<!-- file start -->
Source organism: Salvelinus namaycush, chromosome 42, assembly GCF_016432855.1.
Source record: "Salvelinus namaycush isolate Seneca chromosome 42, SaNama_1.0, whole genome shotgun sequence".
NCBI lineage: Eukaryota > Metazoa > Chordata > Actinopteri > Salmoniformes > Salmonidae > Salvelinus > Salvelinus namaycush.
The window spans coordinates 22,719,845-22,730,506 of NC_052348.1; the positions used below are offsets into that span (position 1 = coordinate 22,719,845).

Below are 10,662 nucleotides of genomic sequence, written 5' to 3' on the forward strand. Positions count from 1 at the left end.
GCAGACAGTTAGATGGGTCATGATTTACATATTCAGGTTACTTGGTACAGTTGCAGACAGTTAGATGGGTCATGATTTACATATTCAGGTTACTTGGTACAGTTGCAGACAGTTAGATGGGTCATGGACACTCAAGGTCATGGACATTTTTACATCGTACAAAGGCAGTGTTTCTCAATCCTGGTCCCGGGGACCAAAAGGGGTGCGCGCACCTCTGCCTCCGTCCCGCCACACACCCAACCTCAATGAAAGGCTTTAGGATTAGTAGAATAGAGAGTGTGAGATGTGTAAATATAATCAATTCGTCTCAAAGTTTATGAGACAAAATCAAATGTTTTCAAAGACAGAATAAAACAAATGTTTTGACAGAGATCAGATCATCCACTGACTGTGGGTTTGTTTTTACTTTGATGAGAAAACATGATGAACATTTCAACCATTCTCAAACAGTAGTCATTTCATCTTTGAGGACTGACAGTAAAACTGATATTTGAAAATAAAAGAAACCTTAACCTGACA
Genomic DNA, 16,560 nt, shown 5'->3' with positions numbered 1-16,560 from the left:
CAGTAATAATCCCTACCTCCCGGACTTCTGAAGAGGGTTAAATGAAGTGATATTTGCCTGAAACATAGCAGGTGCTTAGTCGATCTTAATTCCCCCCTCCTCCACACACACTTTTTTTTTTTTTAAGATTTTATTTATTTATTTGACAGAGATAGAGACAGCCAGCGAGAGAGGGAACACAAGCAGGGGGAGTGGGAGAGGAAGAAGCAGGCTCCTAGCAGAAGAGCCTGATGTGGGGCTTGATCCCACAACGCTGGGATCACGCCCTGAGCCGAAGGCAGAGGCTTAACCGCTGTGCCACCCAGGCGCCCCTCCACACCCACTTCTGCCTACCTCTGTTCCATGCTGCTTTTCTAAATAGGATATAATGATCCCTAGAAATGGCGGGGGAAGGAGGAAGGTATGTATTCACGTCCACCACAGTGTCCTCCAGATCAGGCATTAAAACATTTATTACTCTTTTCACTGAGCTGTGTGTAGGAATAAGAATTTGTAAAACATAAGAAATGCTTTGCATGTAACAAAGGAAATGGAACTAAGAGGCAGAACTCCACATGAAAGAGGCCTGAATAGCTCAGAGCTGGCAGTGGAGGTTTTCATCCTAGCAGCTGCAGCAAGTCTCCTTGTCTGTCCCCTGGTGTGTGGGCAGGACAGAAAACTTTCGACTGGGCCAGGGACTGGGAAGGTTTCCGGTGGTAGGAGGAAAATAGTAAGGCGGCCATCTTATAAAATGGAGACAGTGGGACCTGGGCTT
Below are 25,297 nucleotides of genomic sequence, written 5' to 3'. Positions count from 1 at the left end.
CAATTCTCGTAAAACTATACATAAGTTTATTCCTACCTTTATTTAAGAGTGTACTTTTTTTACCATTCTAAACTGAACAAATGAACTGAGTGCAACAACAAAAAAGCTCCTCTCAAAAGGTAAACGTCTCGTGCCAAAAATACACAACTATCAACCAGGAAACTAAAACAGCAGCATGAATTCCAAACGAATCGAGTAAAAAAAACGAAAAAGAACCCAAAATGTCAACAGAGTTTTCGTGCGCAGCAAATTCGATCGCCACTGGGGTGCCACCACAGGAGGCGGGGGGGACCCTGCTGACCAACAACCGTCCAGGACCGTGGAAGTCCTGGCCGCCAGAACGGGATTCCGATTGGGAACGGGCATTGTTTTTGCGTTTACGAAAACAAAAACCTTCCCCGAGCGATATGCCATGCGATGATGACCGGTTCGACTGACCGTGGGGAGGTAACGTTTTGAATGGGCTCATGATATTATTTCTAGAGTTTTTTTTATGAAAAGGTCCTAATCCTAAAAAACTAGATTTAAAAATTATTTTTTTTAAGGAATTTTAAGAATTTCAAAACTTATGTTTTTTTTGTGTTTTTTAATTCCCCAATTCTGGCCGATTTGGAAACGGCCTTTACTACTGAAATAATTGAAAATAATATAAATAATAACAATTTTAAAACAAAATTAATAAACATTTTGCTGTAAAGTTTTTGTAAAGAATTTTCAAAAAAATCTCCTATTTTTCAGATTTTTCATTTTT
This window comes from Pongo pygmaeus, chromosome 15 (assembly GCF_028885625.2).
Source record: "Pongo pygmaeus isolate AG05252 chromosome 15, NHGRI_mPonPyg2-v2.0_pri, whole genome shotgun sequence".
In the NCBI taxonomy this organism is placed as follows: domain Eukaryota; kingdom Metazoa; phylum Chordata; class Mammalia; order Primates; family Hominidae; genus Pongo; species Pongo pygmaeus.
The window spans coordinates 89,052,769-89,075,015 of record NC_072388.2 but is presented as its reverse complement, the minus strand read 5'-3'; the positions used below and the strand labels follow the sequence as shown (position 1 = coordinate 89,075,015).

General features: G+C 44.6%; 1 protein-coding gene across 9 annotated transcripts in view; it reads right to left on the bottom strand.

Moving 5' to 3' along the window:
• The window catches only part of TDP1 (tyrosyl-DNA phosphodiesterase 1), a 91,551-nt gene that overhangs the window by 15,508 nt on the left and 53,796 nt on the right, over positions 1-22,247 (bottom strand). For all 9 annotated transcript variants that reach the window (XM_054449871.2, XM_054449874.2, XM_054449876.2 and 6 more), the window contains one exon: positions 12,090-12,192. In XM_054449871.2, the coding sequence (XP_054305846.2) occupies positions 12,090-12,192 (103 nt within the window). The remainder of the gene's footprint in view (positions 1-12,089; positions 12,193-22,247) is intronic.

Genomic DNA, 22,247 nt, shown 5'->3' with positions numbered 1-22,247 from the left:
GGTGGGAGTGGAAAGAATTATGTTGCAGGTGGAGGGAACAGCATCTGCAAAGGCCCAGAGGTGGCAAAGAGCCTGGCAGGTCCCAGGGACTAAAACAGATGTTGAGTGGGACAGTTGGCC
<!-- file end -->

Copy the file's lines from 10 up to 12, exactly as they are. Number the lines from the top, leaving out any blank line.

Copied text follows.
CAATTCTCGTAAAACTATACATAAGTTTATTCCTACCTTTATTTAAGAGTGTACTTTTTTTACCATTCTAAACTGAACAAATGAACTGAGTGCAACAACAAAAAAGCTCCTCTCAAAAGGTAAACGTCTCGTGCCAAAAATACACAACTATCAACCAGGAAACTAAAACAGCAGCATGAATTCCAAACGAATCGAGTAAAAAAAACGAAAAAGAACCCAAAATGTCAACAGAGTTTTCGTGCGCAGCAAATTCGATCGCCACTGGGGTGCCACCACAGGAGGCGGGGGGGACCCTGCTGACCAACAACCGTCCAGGACCGTGGAAGTCCTGGCCGCCAGAACGGGATTCCGATTGGGAACGGGCATTGTTTTTGCGTTTACGAAAACAAAAACCTTCCCCGAGCGATATGCCATGCGATGATGACCGGTTCGACTGACCGTGGGGAGGTAACGTTTTGAATGGGCTCATGATATTATTTCTAGAGTTTTTTTTATGAAAAGGTCCTAATCCTAAAAAACTAGATTTAAAAATTATTTTTTTTAAGGAATTTTAAGAATTTCAAAACTTATGTTTTTTTTGTGTTTTTTAATTCCCCAATTCTGGCCGATTTGGAAACGGCCTTTACTACTGAAATAATTGAAAATAATATAAATAATAACAATTTTAAAACAAAATTAATAAACATTTTGCTGTAAAGTTTTTGTAAAGAATTTTCAAAAAAATCTCCTATTTTTCAGATTTTTCATTTTT
This window comes from Pongo pygmaeus, chromosome 15 (assembly GCF_028885625.2).
Source record: "Pongo pygmaeus isolate AG05252 chromosome 15, NHGRI_mPonPyg2-v2.0_pri, whole genome shotgun sequence".